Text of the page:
In lieu of an abstract, here is a brief excerpt of the content:

6 ] The Man Who Was King1 Smith Academy Record, 8 (June 1905) [1]-3 Cap’n Jimmy Magruder, retired A. B. mariner, and at present engaged in lobster-trawling and skippering summer visitors, is famous in his own country for his genius at telling stories of his adventures at sea. There is one in particular of his brief experience as a king, of which he is particularly fond. I have heard him tell it many times, and always with different and more wonderful incidents. The main facts, however, which he includes in every edition, are like this. One cruise he was on a sealing vessel in Polynesia. The ship, an old one, went to pieces in a storm, about latitude 22 degrees, south. I never could find out any thing certain about this shipwreck, but it is certain that after the boat went down the captain found himself clinging to a spar, with nothing in sight but a low-lying island about half a mile away, and the reef, boiling with breakers, on which the ship had split. To this island he slowly made his way, holding onto the gaff, and was finally flung half-drowned upon the long sandy beach. This island, he found out afterwards, was Matahiva, in the Paumota group. Not long after the captain was there, the French got hold of it and built a post there. They educated the natives to wear clothes on Sunday and go to church, so that now they are quite civilized and uninteresting. But till the day when the captain was thrown on the beach, a white man had never been there, which was the reason he was received with so much honor.2 The captain crept into a dense thicket of tari-bushes and fell sound asleep. It was several hours before he awoke, to find himself in a rather unusual position. He was being borne on a kind of a litter by two of the islanders, and formed a part of a procession. First marched along the path two natives, who seemed to be priests, by their having more clothes than the rest, and carrying bowls filled with smoking incense, which had a most unpleasant odor. Next came the two menwiththelitterandafterthatalittlemobofmenbeatingbhghons(asortof cross between tin pan and gong) and chanting monotonously. The captain of course did not understand all this, but learned it afterwards. Itappearsthatthekinghadjustdied,andthatwhiletheywerecastingaboutfor a new one, somebody discovered the captain asleep on the shore. As he was [ 7 The Man Who Was King strangely dressed and moreover, of a whitish color, they straightaway concluded that the gods had dropped him down for the purpose of ruling over them, and were now triumphantly bearing him to the village to inaugurate him. The captain soon found out that instead of being about to be roasted for the consumption of his hosts, he had attained a position of greater importance than he had ever aspired to reach. He succeeded to all the possessions of the late monarch, including the royal palace, which was about the size of a large woodshed, and was considered something remarkable by his subjects ; the royal harem, and the royal fishing boat, which was at least two feet longer than any other on the island. Life consisted of fishing, bathing, feasting, and getting drunk on wine made of the madu-nut. He ruled in this way for several months, and would have stayed there until theendofhislife,hadnotarebellionarisen.Thecausewasthis,theformerking had been in the custom of performing magic at the public festivals, such as breathing fire, holding a red-hot iron, or vanishing into the air on an endless rope, thereby earning great respect and admiration of his subjects. The captain could do none of these things: at feasts he only got drunk, which was not a remarkable enough feat to excite applause. Of this plot against him he was informed by a trusty slave, who crept into his palace in the night. No time could be lost. He at once went down to the shore and stocking his boat with provisions, set out without delay. His objective point was Tahiti, which is about three hundred miles away. Having a fair breeze, and good weather all the way, he reached Tahiti in about two weeks from the time of setting out. T. E. ’05 Notes 1. The title and plot of this story echo “The Man Who Would Be King” (1888) by Rudyard Kipling, on whose stories TSE was to write an undergraduate essay in...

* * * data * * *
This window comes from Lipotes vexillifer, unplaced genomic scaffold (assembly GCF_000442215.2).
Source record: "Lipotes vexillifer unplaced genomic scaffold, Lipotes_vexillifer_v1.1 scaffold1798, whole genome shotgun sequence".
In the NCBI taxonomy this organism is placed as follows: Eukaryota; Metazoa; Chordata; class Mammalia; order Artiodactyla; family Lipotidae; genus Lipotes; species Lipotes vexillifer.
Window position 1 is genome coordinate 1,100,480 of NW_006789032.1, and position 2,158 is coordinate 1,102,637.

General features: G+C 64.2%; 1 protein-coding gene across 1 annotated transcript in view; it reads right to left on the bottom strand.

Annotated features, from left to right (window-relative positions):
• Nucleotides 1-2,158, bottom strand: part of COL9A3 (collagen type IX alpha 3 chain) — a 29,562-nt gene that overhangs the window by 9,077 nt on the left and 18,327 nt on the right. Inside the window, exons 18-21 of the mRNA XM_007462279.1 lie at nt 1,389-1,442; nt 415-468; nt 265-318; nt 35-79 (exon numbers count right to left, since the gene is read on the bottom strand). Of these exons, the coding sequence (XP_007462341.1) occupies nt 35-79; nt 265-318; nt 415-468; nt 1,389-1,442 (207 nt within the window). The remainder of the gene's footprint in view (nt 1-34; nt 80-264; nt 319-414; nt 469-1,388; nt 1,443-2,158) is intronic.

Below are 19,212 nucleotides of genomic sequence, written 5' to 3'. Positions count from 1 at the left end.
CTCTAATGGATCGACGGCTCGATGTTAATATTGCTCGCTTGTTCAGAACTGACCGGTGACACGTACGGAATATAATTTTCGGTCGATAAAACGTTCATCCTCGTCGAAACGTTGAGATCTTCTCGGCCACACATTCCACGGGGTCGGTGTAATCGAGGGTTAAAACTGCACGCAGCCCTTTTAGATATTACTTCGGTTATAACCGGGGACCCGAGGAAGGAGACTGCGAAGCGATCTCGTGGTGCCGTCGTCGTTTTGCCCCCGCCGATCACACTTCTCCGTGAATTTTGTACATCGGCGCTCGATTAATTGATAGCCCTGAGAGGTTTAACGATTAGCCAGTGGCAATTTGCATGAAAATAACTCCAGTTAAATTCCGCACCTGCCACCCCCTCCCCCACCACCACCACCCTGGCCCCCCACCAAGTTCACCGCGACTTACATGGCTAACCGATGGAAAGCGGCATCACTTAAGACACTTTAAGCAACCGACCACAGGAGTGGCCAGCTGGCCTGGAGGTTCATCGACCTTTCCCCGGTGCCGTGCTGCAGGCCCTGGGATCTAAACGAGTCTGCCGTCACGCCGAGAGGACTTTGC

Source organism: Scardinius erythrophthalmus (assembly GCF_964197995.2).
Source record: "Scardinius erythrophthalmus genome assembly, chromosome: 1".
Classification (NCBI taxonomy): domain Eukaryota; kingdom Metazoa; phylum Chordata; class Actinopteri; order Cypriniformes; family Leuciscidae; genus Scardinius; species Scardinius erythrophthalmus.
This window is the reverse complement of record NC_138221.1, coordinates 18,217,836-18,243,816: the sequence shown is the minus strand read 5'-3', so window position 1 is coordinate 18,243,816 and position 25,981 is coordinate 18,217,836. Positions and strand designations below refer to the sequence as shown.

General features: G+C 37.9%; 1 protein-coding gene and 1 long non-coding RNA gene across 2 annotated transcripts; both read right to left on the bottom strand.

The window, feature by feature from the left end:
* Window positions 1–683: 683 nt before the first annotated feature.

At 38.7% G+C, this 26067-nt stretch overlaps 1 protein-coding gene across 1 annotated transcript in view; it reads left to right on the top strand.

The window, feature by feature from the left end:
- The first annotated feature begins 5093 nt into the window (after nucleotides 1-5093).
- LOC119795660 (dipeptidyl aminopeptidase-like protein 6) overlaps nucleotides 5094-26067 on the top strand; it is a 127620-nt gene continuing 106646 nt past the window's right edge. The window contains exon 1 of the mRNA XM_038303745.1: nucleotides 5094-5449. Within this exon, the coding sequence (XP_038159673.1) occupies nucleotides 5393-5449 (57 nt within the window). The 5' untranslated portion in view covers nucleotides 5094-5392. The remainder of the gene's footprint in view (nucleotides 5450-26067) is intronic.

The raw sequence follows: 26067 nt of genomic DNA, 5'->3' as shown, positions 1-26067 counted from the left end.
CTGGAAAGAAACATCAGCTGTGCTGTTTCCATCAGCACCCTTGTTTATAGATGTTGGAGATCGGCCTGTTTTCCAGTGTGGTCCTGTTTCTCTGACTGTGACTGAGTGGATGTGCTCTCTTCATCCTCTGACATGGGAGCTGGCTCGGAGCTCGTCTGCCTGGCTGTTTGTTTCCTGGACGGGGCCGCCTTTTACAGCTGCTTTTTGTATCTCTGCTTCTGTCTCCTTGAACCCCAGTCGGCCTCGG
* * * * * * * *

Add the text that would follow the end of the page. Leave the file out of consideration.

Additional Information

Related ISBN
MARC Record
Launched on MUSE
Open Access
Back To Top

This website uses cookies to ensure you get the best experience on our website. Without cookies your experience may not be seamless.